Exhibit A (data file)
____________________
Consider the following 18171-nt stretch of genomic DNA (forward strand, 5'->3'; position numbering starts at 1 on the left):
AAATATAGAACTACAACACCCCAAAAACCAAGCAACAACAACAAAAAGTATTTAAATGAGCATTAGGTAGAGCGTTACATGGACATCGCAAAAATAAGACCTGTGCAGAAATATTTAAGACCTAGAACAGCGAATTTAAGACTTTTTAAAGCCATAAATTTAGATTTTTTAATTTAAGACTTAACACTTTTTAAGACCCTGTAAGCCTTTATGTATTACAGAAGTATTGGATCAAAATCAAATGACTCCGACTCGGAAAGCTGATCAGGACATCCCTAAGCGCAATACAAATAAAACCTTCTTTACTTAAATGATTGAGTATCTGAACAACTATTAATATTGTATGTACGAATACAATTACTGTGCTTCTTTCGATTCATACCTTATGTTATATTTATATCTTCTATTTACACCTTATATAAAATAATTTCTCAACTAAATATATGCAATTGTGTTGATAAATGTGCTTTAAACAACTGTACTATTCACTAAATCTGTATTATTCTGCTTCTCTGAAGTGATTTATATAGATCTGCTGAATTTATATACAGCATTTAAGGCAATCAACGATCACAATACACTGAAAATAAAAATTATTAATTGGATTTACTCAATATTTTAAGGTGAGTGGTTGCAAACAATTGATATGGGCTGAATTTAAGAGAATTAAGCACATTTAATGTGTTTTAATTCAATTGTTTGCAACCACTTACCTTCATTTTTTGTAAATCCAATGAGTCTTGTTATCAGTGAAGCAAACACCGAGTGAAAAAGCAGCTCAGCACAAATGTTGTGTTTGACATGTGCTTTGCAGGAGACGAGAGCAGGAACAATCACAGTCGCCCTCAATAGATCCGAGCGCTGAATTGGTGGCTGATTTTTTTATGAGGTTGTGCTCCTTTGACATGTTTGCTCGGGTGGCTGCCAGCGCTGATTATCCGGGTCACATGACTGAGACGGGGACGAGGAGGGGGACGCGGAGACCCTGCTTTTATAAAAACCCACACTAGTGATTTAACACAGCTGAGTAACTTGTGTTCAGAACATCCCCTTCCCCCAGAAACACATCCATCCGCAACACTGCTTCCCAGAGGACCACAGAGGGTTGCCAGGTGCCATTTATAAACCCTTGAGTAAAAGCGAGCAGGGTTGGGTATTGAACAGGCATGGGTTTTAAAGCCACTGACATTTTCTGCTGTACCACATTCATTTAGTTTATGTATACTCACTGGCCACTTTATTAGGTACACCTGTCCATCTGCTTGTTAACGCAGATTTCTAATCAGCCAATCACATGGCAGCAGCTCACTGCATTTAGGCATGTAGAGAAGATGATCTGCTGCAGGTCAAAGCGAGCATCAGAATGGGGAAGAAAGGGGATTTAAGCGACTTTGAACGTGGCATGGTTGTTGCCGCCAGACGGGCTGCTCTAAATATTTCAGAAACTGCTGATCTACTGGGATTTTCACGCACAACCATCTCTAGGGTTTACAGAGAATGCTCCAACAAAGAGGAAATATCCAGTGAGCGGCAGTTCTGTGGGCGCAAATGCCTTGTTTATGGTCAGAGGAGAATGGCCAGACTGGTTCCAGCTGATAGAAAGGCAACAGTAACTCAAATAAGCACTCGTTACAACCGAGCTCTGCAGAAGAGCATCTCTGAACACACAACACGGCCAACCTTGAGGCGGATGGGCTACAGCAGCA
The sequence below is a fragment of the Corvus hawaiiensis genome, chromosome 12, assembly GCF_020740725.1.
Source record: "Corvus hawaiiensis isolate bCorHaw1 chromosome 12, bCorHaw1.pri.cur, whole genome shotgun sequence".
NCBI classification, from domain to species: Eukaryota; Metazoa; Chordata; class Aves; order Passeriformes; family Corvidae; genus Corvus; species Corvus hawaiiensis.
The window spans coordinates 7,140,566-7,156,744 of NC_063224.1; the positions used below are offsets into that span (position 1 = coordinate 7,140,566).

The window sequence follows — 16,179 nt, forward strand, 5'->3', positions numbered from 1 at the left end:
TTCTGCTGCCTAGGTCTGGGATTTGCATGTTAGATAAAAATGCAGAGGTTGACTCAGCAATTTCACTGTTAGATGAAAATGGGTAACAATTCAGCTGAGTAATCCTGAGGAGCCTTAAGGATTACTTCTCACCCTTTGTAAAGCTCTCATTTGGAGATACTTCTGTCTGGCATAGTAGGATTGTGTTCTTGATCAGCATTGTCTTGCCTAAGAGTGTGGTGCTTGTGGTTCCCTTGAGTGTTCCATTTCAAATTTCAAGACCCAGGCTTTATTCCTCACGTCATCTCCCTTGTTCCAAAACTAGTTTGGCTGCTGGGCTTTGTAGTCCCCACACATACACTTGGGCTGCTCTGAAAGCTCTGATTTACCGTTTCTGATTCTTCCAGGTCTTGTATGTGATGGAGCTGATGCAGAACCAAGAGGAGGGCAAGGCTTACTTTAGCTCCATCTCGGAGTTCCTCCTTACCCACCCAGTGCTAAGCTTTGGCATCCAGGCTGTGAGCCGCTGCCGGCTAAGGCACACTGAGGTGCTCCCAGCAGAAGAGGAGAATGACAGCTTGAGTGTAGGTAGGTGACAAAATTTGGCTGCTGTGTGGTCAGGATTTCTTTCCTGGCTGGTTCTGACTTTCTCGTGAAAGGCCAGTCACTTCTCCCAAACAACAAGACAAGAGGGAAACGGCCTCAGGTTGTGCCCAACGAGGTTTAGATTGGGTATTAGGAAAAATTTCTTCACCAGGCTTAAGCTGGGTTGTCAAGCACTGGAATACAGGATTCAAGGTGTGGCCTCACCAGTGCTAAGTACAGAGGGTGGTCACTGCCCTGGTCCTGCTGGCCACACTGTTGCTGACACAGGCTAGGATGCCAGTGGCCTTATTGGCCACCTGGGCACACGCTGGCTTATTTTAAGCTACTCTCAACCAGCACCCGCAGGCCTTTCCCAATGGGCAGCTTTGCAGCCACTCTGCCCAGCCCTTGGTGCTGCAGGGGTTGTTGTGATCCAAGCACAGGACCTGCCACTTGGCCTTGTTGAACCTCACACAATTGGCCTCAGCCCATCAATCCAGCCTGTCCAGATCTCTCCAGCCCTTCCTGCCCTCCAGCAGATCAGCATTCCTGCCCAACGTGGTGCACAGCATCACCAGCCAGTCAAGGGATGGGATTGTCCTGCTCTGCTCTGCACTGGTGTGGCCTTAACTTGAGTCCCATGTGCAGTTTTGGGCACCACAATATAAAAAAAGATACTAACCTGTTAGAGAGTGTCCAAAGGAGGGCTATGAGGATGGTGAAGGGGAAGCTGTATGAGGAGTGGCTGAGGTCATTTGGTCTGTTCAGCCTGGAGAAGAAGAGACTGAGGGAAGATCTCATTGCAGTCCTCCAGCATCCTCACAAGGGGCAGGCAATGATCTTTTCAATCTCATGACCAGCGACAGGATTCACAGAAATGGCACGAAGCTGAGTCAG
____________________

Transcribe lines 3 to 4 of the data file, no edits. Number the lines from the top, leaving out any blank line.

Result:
The sequence below is a fragment of the Corvus hawaiiensis genome, chromosome 12, assembly GCF_020740725.1.
Source record: "Corvus hawaiiensis isolate bCorHaw1 chromosome 12, bCorHaw1.pri.cur, whole genome shotgun sequence".